At this meeting we heard about veno-occlusive disease. There were only 5 cases that were identified. Two were fatal, and actually 2 of the cases occurred after a patient got G/O in the relapsed setting. They had been on the chemotherapy arm. So it’s something to be concerned about, but in a study of about 300 patients, 150 on the G/O arm, it’s not a very high number that, in my mind, dissuades us from using a drug associated with an event-free survival benefit. The challenge we have is that it doesn’t work very well. There’s no benefit and poor risk, and what do we do with the intermediate risk with FLT3-mutated AML?

So I think all of those are issues out there. It’s also been looked at by the AML-19 study, showing a survival benefit versus best supportive care. But no one’s going to get best supportive care any more. I hope not. I think maybe that should be our one message. We have a lot of options for patients who aren’t so frail that they can’t get anything. We have many things we can give them.

But I want to turn to you, Naval, at this point. What’s coming, in terms of immunotherapies here and targets?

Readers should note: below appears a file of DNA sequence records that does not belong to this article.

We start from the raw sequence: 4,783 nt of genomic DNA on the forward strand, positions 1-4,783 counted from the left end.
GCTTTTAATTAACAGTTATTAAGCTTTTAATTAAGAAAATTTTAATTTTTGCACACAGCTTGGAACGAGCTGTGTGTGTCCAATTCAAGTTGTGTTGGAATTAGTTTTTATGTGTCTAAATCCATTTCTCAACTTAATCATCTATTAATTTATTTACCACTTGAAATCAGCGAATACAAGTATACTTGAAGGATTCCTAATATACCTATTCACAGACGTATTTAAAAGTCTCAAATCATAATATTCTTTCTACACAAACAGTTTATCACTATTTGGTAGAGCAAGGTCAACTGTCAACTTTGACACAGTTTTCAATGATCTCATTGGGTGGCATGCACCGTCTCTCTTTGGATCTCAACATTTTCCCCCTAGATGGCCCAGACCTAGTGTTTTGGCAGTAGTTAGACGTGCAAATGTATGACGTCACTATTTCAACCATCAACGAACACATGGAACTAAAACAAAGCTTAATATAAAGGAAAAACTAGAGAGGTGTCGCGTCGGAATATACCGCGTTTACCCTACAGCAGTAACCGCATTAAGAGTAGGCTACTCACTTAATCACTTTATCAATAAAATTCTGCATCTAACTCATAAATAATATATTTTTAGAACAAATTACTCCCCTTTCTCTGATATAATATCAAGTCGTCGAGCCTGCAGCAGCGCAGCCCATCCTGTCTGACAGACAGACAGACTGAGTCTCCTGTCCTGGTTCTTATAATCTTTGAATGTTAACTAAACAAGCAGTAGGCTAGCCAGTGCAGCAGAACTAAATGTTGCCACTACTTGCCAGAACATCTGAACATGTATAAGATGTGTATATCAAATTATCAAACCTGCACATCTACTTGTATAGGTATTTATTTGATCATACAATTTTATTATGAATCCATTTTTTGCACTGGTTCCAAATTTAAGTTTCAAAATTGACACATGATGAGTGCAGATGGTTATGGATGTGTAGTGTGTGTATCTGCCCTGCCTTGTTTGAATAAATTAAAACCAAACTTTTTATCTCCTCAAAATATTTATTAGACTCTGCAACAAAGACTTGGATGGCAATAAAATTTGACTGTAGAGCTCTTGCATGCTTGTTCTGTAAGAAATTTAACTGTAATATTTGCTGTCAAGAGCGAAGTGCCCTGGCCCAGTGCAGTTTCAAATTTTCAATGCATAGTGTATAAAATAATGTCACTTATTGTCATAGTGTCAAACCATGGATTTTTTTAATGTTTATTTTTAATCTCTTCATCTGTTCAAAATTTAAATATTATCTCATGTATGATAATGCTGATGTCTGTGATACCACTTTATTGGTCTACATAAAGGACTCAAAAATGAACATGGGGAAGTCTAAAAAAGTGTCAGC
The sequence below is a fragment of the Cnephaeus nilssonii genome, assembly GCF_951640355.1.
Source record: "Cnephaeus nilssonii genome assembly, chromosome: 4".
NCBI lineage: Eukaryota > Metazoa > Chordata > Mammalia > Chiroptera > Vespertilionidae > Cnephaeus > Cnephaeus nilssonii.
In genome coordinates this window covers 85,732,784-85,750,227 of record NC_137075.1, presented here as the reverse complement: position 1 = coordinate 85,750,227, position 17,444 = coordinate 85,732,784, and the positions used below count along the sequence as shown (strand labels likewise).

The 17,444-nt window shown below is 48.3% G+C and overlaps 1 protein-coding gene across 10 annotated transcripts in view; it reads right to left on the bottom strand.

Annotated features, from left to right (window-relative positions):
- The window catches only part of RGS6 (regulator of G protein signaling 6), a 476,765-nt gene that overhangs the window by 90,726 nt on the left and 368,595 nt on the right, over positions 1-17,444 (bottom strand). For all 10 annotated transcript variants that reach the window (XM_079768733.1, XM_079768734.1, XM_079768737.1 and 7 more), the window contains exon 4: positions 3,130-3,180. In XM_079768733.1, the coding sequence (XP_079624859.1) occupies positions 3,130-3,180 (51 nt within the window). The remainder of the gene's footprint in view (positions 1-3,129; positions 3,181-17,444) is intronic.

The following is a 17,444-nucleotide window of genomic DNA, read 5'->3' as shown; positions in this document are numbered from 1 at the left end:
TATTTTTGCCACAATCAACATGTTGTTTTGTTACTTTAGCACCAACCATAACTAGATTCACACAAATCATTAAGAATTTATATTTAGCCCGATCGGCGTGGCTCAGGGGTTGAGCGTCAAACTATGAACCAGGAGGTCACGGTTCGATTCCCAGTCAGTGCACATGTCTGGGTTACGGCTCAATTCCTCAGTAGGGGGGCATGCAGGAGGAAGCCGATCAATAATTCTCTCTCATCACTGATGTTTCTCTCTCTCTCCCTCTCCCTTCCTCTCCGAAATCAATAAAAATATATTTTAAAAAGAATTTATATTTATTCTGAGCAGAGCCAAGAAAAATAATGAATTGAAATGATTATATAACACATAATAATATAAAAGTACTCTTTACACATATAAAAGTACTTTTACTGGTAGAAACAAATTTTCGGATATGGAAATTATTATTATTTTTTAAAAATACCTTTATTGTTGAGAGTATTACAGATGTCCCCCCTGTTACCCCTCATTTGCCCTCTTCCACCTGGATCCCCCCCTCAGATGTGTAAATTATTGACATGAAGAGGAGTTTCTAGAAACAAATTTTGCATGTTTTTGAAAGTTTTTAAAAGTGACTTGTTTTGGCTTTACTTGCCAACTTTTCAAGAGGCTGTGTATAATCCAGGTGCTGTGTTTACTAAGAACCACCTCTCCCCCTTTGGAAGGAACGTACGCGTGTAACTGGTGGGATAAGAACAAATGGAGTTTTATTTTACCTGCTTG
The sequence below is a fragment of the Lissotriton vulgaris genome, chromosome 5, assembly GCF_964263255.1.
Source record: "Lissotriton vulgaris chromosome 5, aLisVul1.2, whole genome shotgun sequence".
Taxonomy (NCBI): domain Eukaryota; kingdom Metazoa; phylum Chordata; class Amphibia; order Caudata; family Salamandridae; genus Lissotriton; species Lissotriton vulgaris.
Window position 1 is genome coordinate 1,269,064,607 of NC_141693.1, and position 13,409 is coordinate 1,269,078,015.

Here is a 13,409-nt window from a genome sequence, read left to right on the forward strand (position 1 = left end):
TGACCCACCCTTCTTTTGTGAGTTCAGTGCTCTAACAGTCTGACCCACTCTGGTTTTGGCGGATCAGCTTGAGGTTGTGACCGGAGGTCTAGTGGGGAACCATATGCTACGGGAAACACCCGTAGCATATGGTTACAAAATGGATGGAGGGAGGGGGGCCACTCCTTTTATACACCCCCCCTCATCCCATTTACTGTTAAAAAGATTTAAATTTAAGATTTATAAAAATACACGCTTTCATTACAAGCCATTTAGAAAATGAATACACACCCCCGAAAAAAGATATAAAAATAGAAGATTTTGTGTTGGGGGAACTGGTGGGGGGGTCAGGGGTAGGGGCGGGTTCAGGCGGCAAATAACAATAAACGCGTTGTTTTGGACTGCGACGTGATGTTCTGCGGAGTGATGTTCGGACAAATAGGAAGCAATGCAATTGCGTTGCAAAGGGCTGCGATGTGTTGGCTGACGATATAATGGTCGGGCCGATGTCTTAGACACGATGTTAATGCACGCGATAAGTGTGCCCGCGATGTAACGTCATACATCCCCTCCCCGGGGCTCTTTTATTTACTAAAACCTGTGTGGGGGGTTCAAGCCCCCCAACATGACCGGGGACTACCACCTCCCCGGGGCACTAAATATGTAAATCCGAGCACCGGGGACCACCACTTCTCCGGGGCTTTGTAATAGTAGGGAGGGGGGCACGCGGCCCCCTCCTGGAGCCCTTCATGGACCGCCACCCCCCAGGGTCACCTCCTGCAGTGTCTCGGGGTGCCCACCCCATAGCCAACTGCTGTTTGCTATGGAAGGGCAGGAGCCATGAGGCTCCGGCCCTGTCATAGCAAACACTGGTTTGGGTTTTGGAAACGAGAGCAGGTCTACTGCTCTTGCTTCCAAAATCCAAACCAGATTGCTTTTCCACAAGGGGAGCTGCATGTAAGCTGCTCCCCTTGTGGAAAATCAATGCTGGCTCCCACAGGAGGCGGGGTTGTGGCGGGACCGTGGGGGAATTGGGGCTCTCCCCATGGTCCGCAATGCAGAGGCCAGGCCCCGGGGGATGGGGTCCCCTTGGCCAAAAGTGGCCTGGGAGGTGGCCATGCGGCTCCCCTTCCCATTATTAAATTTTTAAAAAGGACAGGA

Naval G. Daver, MD: I think there’s a lot of immunotherapy activity, and I think the paradigm is falling very much to solid tumor, melanoma, lung where the targeted therapy, the inhibitors, etcetera came first, and then you had this autoimmune therapy activity coming in. So I think there are 2 big areas. You’ve got the ADCs. You talked about Mylotarg, the antibody drug conjugates and the targets we traditionally use, which we continue to use, CD33, CD123. There’s a newer one, CLL-1 or CLEC12A, that seems to be maybe more specific for AML.

So at this year’s [2018] ASH [American Society of Hematology meeting] there were a lot of immunotherapy presentations in different arenas. Some of the ones that we saw of interest included ImmunoGen, 2 drugs that they have. One is a CD33-targeting ADC. One is a CD123-targeting ADC. These have chemical toxins which we have always felt or had the perception are better tolerated, and maybe have less capillary leak and other adverse effects with the bacterial toxin. And indeed, both of these agents seem to not have at least a capillary leak problem.